Marriage looks different than it did in past generations, with millennials deviating from many trends and expectations set by their parents. This is not necessarily a bad thing, though. Marriage and divorce are simply evolving to adapt to new societal standards and the expectations of today’s young adults. However, there are some important protections that millennials are overlooking, and it could harm them in the long run.
Watching their parents go through bitter divorces left many millennials in Pennsylvania understandably concerned about protecting their assets in marriage. A seemingly easy way to do so is to maintain separate bank accounts even after saying “I do.” Not only does this easily determine whose income is whose, it also prevents one partner from maintaining singular control over the marital funds, which can be problematic during divorce. But despite what many young adults believe, keeping their money separate does not guarantee that it will be protected during divorce.
Even when kept in separate and individually maintained accounts, income from either spouse is considered marital property. This means that separate bank accounts do not protect a person’s financial security in the event of a divorce. This can be upsetting news to some couples who have struggled with maintaining their finances across multiple accounts.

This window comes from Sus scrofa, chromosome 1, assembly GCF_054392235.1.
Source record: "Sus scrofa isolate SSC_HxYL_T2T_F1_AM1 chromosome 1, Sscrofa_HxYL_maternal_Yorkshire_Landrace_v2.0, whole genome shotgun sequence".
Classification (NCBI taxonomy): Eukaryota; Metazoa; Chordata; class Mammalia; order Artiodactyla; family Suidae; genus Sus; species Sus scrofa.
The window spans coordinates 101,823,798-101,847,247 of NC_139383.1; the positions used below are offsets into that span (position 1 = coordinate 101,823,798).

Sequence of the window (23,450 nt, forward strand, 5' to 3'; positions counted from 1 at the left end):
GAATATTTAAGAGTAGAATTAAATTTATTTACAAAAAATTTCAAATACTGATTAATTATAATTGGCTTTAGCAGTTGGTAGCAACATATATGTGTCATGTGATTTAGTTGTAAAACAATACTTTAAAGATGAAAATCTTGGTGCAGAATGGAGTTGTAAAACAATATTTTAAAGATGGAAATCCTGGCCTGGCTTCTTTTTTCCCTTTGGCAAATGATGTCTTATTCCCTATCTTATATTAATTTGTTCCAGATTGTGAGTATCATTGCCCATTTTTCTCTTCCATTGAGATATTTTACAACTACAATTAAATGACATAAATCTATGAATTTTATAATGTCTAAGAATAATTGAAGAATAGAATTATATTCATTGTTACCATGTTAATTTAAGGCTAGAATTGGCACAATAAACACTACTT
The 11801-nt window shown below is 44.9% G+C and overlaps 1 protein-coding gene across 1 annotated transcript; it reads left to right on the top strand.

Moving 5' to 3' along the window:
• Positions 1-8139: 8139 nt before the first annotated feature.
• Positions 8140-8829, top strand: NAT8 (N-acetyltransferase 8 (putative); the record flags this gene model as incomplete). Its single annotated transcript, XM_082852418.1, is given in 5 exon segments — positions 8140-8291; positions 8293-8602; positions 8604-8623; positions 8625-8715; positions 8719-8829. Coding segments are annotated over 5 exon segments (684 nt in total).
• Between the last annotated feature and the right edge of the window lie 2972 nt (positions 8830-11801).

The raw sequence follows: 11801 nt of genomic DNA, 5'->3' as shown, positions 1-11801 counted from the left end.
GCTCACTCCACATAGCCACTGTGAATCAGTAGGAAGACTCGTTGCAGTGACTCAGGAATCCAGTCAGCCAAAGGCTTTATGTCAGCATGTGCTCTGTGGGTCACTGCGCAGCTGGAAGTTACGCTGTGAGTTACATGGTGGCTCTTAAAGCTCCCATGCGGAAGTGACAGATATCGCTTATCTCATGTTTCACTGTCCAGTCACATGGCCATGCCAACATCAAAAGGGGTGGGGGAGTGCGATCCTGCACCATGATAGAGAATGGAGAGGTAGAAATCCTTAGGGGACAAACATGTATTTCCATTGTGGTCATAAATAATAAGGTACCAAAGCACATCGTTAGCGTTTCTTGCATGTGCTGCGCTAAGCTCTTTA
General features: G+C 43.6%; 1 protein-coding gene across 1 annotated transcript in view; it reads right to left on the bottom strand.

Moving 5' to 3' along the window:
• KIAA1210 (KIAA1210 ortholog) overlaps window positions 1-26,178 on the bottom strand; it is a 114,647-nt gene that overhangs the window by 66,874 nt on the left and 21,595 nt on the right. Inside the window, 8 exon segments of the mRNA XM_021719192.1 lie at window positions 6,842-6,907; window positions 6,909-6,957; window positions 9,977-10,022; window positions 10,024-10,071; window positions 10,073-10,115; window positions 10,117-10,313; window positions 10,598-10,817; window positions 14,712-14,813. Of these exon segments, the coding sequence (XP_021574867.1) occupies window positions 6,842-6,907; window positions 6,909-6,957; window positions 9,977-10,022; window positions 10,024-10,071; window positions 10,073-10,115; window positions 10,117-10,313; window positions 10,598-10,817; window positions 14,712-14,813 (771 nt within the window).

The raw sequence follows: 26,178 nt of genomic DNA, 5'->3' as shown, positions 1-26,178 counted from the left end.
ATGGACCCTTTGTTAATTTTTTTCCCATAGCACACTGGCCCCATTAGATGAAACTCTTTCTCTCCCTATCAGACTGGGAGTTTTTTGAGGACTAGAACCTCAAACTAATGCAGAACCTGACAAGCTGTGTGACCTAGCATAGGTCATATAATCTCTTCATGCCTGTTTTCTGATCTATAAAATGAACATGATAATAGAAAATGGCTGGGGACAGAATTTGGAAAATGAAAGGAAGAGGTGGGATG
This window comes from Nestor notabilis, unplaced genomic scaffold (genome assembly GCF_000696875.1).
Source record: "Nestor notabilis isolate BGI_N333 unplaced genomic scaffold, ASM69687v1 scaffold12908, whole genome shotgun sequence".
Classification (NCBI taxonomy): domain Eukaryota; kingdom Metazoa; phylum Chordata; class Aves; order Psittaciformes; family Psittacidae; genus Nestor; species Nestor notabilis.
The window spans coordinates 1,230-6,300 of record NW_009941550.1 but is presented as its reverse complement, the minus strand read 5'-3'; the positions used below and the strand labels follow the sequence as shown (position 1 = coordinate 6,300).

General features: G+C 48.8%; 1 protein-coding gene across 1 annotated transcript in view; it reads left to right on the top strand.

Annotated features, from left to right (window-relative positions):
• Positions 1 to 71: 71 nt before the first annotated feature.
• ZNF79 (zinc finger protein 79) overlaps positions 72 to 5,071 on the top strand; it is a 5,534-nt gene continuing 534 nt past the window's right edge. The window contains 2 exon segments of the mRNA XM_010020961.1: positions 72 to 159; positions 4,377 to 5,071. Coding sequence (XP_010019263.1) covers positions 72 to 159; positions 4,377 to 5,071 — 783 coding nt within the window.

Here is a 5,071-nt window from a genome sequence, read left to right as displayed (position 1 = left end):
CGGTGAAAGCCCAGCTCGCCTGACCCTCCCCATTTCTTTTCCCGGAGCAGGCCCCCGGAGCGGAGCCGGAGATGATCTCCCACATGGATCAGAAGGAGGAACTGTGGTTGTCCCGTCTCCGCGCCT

The distinction between separate and marital property is important in Pennsylvania. Marital property must be addressed and divided during divorce, while separate property stays with the person who owns it. The most effective way to maintain separate property and address the division of marital property is to utilize a prenuptial agreement. When a couple creates a prenup, they are not only outlining their separate property and possible future property division, they are also creating a valuable opportunity to address otherwise difficult topics.